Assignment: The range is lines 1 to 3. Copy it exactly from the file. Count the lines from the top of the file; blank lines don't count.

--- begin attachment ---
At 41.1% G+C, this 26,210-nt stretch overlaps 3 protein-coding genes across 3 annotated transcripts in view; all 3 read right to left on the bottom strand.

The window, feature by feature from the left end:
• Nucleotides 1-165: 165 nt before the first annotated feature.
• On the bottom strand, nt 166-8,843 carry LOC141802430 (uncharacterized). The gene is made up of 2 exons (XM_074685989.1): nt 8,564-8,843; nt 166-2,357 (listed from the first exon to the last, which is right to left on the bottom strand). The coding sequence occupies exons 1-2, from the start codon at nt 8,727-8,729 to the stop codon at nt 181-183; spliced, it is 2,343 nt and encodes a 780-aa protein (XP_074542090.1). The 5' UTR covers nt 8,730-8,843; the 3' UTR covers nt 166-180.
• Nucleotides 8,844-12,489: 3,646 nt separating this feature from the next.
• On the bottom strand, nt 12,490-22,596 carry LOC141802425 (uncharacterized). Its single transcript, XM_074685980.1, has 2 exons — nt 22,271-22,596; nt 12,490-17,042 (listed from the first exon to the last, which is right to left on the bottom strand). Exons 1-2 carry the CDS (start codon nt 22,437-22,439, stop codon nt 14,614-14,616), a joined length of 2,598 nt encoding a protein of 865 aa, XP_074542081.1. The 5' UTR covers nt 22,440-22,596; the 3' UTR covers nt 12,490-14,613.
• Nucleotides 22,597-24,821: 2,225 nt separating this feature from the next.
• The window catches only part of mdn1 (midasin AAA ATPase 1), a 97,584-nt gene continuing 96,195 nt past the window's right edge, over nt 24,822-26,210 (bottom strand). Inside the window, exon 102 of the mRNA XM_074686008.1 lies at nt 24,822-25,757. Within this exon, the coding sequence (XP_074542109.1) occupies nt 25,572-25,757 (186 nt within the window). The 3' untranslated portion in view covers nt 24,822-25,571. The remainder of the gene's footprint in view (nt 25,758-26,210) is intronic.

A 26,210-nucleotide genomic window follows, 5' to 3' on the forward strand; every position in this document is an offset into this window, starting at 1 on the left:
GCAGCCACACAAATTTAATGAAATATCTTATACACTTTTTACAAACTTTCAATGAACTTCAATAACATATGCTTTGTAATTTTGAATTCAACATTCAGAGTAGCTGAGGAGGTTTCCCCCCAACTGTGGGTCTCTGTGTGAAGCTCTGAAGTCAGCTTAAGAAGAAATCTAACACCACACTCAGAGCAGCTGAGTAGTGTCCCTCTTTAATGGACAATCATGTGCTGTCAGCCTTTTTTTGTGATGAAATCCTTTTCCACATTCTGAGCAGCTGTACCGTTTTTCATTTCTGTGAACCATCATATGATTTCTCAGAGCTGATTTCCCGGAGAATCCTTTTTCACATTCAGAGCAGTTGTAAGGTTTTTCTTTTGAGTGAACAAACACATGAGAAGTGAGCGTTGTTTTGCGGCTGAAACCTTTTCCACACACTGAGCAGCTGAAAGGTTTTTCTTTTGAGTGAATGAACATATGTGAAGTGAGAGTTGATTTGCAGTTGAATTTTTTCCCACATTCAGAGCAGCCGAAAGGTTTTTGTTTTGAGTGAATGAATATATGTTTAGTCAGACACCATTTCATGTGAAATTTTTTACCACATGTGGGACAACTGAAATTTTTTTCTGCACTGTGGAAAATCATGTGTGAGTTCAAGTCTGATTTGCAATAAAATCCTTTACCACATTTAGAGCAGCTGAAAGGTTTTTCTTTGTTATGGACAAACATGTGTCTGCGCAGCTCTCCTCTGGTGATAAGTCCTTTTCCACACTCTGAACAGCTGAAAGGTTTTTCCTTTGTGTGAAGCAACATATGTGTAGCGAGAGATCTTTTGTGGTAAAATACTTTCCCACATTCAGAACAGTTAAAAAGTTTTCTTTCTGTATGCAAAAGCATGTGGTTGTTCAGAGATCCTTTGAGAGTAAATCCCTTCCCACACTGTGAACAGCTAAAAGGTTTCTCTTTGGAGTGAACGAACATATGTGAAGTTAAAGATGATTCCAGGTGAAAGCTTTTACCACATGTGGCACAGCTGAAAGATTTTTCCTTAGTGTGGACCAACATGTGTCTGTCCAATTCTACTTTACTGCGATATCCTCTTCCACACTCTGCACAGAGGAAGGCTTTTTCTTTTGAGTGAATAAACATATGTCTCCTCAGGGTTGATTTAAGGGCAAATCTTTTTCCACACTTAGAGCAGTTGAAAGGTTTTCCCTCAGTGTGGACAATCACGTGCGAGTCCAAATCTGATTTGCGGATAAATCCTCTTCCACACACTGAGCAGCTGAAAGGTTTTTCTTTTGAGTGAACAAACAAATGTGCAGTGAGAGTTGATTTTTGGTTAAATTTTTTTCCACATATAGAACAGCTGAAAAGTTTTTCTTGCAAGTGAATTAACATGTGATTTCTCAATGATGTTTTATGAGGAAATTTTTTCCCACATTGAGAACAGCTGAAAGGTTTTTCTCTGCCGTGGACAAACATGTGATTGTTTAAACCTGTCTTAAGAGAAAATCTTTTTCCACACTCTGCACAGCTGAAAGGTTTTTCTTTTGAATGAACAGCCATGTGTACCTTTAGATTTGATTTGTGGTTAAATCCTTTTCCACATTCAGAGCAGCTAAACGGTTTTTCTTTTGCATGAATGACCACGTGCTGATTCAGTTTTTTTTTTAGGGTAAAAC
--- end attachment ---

At 41.1% G+C, this 26,210-nt stretch overlaps 3 protein-coding genes across 3 annotated transcripts in view; all 3 read right to left on the bottom strand.

The window, feature by feature from the left end:
• Nucleotides 1-165: 165 nt before the first annotated feature.